The only novel policy ideas recently have centred on the increasing prominence of the Industrial Strategy and government support and focus on key areas of the economy.

Generally, it is clear that the trilema has already been very nearly toppled off its perch in this Parliament by a dualema in form if not in legislative substance, where security of supply and cost of policy take pre-eminence over decarbonisation.

Whether the voices proposing further movements in this direction within the current government win out or not in explicit policy commitments in the conservative election manifesto this time is not a given. The Conservative Party is a broad church and there are plenty of climate change activists in its ranks. However, there is a clear ideological thread that appears to link Brexiteer factions and climate change scepticism. In the current balance of party power that prevails that may tip the balance towards an agenda that really shakes up the cross party, low carbon energy policy consensus. This is a consensus that has existed at least since the turn of the millennium, and is emblematically embodied in the Climate Change Act 2008.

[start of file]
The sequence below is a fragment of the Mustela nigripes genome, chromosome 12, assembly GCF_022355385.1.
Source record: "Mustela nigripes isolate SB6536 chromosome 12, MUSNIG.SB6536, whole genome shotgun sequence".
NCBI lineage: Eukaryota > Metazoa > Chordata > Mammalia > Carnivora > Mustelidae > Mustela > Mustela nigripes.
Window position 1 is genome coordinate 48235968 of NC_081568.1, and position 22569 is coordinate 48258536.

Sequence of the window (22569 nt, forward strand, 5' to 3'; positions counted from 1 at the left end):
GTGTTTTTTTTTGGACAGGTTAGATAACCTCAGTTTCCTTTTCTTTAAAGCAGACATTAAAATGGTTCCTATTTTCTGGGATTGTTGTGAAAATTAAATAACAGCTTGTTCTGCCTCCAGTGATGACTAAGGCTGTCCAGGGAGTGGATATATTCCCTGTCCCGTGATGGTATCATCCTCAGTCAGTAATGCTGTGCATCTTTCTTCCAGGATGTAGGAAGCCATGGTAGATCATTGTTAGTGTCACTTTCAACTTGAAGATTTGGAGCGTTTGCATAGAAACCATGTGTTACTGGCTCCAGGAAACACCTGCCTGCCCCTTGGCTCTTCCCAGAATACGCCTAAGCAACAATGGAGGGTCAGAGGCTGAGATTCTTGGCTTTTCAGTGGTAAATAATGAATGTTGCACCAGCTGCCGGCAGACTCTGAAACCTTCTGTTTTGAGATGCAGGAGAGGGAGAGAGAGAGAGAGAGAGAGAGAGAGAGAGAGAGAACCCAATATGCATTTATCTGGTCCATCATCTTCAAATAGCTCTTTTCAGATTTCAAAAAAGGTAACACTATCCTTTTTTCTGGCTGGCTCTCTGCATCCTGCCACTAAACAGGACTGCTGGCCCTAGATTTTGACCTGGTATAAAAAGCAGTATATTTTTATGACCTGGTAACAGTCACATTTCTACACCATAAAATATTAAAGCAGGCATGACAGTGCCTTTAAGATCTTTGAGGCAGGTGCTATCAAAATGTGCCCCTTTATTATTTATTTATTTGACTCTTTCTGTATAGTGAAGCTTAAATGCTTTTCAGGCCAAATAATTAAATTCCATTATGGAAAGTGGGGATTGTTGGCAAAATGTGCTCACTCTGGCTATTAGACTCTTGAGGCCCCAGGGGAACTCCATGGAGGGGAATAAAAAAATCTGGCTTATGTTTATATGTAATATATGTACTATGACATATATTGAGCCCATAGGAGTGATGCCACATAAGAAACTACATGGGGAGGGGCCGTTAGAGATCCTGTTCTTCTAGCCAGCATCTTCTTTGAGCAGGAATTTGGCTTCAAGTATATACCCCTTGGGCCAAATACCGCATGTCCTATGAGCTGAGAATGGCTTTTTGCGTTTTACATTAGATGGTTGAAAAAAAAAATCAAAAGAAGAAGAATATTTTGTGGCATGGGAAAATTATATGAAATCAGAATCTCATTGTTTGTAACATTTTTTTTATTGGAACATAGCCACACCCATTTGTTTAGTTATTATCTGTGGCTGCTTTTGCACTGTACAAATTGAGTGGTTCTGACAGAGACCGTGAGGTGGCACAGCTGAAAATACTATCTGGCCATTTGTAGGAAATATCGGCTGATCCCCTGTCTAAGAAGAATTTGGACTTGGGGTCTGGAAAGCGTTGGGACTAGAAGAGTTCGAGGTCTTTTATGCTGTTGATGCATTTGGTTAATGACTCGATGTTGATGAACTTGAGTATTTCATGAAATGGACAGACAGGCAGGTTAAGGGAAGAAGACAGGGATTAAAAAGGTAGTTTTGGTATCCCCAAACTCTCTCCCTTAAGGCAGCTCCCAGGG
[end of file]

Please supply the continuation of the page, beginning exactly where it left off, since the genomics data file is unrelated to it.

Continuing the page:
Arguably, with this election we are as close as we have ever been to a reversal in policy that could threaten the 2008 Act. It doesn’t mean that there will a manifesto commitment to its repeal but even considering the risk of it happening is is a profound state of affairs and signals just how far the energy policy landscape has changed, and how quickly.

Whether we see this radical shift remains to be seen. In any event  an immediate and real impact of the election is the uncertainty and delay this will bring to much needed policies. So, at the very least it will put back much needed changes and refinements to policy, even if the current shaky accommodation of the trilemma is maintained.

Unless we see a slew of rapid policy announcements, then Purdah will mean the effective shutting down of BEIS and Ofgem as only day to day operations are maintained. What were expected to be imminent key decisions and policies now become immediately uncertain, in substance and timing. These include: